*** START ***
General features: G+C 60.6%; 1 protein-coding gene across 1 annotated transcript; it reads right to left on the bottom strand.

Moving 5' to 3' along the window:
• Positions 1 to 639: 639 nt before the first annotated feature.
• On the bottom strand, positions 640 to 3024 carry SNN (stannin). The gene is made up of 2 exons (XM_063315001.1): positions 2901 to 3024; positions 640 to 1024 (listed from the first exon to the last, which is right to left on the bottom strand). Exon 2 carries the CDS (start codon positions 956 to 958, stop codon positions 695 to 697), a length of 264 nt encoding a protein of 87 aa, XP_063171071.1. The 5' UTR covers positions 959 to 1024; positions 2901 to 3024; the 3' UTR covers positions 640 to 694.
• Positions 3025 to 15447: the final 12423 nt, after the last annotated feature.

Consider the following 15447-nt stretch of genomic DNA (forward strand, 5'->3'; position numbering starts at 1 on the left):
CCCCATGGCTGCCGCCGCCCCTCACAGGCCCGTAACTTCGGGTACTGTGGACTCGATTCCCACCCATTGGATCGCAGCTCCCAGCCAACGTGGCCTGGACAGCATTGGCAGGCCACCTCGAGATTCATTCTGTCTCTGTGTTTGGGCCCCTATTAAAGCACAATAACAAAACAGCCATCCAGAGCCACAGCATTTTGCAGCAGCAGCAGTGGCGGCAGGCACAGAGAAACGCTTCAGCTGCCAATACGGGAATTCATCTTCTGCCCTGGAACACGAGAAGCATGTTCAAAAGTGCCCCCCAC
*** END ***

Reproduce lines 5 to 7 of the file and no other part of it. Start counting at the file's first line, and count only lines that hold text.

• Positions 3025 to 15447: the final 12423 nt, after the last annotated feature.

Consider the following 15447-nt stretch of genomic DNA (forward strand, 5'->3'; position numbering starts at 1 on the left):
CCCCATGGCTGCCGCCGCCCCTCACAGGCCCGTAACTTCGGGTACTGTGGACTCGATTCCCACCCATTGGATCGCAGCTCCCAGCCAACGTGGCCTGGACAGCATTGGCAGGCCACCTCGAGATTCATTCTGTCTCTGTGTTTGGGCCCCTATTAAAGCACAATAACAAAACAGCCATCCAGAGCCACAGCATTTTGCAGCAGCAGCAGTGGCGGCAGGCACAGAGAAACGCTTCAGCTGCCAATACGGGAATTCATCTTCTGCCCTGGAACACGAGAAGCATGTTCAAAAGTGCCCCCCAC